Part 1: Limitations of Cloud-Centric Architectures
Why cloud-centric architectures traditionally used in consumer IoT applications fall short when it comes to a larger class of IoT applications, especially those of the IIoT.
As the Internet of Things (IoT) continues its rapid pace of growth, there has been no shortage of inflated expectations. Platforms promising to ease the development, deployment and management of IoT systems are now counted in the hundreds. You might be led to believe that all you have to do is pick a platform you like the best, from the vendor you trust the most, and go build your IoT system. Well, the story is not so simple!
In reality, nearly all of the IoT platforms available on the market today are designed to only support cloud-centric architectures. These platforms centralize the “intelligence” in the cloud and require data to be conveyed from the edge to do anything useful with it. Considering the success of the cloud-centric model in IT (and in some IoT applications such as fleet management), you may wonder: “What’s the big deal?”.
Limitations of Cloud-Centric Architectures
Cloud-centric architectures are not applicable to a large class of IoT applications. Most notably, cloud-centric architectures fall short in supporting Industrial IoT (IIoT) systems and struggle with more demanding Consumer IoT applications.
The scary part is that the situation will only get worse with the predicted increase in the number of connected “things”—which could be anywhere from 50 -200 billion by 2020 according to Cisco, IDC and others.
But it’s more than just the sheer number of “things” that is the problem. There is something more fundamental limiting cloud-centric architectures’ applicability for IoT systems. Below, I’ve broken down these key fundamental issues.
Cloud-centric architectures assume that sufficient connectivity exists from the “things” to the cloud. This is necessary for (1) collecting the data from the edge, and (2) pushing insight or control actions from the cloud to the edge. Yet, connectivity is hard to guarantee for several IoT/IIoT applications, such as smart autonomous consumer and agricultural vehicles. As you can imagine, connectivity may be taken for granted in metropolitan areas, but not so much in rural areas.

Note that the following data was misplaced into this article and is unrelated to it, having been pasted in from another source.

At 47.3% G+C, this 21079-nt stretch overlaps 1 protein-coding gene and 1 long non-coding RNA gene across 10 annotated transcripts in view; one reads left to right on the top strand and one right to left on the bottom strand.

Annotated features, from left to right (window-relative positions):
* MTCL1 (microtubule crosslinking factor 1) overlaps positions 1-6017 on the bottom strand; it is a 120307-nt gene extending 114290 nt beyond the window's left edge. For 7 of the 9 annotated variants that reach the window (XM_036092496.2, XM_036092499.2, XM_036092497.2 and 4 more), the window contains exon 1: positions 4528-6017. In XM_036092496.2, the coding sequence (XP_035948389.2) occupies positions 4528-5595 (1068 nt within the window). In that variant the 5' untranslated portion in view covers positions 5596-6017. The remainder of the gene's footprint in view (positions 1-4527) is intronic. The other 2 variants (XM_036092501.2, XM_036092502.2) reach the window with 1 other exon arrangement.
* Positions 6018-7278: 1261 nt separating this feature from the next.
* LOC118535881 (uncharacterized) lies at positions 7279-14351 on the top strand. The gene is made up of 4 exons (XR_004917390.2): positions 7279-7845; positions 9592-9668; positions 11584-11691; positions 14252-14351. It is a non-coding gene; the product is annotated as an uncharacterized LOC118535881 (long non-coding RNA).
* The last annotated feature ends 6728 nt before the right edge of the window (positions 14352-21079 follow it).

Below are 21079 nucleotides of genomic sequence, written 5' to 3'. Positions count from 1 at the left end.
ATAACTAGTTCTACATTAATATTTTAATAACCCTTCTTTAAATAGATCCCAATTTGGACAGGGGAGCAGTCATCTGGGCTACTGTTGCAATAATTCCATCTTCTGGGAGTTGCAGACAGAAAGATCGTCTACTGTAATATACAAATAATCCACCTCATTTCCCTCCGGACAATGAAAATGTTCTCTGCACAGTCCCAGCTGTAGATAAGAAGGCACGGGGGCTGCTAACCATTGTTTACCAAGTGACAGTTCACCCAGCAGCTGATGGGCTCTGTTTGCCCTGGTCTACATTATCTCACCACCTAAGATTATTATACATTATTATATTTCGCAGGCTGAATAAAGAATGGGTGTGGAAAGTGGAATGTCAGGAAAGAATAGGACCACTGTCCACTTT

Cloud-centric architectures assume that sufficient bandwidth exists to bring the data from the edge into the data center. The challenge here is that several IIoT applications produce incredible volumes of data. For instance, a factory can easily produce a 1 terabyte of data per day— and these numbers will only grow with the continued digitalization of factories.
Let’s assume that the connectivity and bandwidth problem is solved. Is that sufficient? The short answer is no. There are still a large class of IIoT systems for which the latency required to send data to the cloud, make decisions and eventually send data toward the edge to act upon these decisions may be completely incompatible with the dynamics of the underlying system. A key difference between IT and IoT/IIoT is that the latter deals with physical entities. Reaction time cannot be arbitrary. It must be compatible with the dynamics of the physical entity or process with which the application interacts. Failing to react with the proper latency can lead to system instability, infrastructure damage, or even risk to human operators.
In the age of smartphones and very cheap data plans, most people assume that the cost of connectivity is negligible. The reality is quite different in IIoT due to either bandwidth requirements or connectivity points. While in consumer applications, the individual person—the consumer—pays for connectivity, in most IoT/IIoT applications, such as smart grids, it is the operator who pays the bill. As a result, the cost is usually carefully considered, as it affects OPEX and consequently operational costs and margins.
Finally, even assuming that all the above listed issues are addressed, when security is an issue, a large class of Industrial IoT applications are either not comfortable with, or are prevented by regulations from pushing their data to a cloud.
In summary, unless you can guarantee that the connectivity, bandwidth, latency, cost and security requirements of your application are compatible with a cloud-centric architecture (1) you need a different paradigm, and (2) 99.9% of the IoT platforms available on the market are not of much use.